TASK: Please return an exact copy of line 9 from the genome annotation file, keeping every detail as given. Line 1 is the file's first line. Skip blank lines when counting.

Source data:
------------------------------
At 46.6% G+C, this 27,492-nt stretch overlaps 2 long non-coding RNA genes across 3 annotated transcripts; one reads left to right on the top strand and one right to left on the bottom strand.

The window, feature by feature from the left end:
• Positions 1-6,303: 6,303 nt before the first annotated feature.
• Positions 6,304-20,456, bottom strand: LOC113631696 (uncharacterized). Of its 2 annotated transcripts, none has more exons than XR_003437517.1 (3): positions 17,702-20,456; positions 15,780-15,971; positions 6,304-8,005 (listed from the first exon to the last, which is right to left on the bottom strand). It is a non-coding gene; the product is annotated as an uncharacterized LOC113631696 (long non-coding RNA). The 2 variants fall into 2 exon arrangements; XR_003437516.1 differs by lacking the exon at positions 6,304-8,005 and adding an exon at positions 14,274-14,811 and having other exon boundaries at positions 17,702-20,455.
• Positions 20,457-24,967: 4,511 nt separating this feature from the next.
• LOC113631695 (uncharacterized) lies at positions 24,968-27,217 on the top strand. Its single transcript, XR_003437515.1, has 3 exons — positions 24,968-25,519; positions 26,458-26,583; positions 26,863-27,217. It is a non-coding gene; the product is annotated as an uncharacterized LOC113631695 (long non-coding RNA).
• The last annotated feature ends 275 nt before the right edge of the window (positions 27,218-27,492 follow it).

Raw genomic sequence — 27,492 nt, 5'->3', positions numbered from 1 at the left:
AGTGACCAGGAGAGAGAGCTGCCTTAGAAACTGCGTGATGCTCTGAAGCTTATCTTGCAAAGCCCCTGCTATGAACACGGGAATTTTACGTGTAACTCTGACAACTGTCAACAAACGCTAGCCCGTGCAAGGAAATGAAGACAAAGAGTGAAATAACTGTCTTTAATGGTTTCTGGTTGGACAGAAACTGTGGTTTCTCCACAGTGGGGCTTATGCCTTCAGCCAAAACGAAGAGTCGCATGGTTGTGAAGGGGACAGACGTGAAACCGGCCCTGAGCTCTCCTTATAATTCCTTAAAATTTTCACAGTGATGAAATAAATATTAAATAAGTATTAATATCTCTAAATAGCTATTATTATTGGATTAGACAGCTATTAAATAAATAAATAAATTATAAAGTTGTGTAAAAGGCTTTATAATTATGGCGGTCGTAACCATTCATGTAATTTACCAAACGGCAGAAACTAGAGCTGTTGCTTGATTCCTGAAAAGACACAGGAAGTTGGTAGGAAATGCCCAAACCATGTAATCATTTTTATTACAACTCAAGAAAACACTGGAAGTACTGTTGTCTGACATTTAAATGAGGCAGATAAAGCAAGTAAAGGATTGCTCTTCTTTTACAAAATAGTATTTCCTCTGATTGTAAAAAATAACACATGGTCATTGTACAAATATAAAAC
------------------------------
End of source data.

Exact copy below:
AGTGACCAGGAGAGAGAGCTGCCTTAGAAACTGCGTGATGCTCTGAAGCTTATCTTGCAAAGCCCCTGCTATGAACACGGGAATTTTACGTGTAACTCTGACAACTGTCAACAAACGCTAGCCCGTGCAAGGAAATGAAGACAAAGAGTGAAATAACTGTCTTTAATGGTTTCTGGTTGGACAGAAACTGTGGTTTCTCCACAGTGGGGCTTATGCCTTCAGCCAAAACGAAGAGTCGCATGGTTGTGAAGGGGACAGACGTGAAACCGGCCCTGAGCTCTCCTTATAATTCCTTAAAATTTTCACAGTGATGAAATAAATATTAAATAAGTATTAATATCTCTAAATAGCTATTATTATTGGATTAGACAGCTATTAAATAAATAAATAAATTATAAAGTTGTGTAAAAGGCTTTATAATTATGGCGGTCGTAACCATTCATGTAATTTACCAAACGGCAGAAACTAGAGCTGTTGCTTGATTCCTGAAAAGACACAGGAAGTTGGTAGGAAATGCCCAAACCATGTAATCATTTTTATTACAACTCAAGAAAACACTGGAAGTACTGTTGTCTGACATTTAAATGAGGCAGATAAAGCAAGTAAAGGATTGCTCTTCTTTTACAAAATAGTATTTCCTCTGATTGTAAAAAATAACACATGGTCATTGTACAAATATAAAAC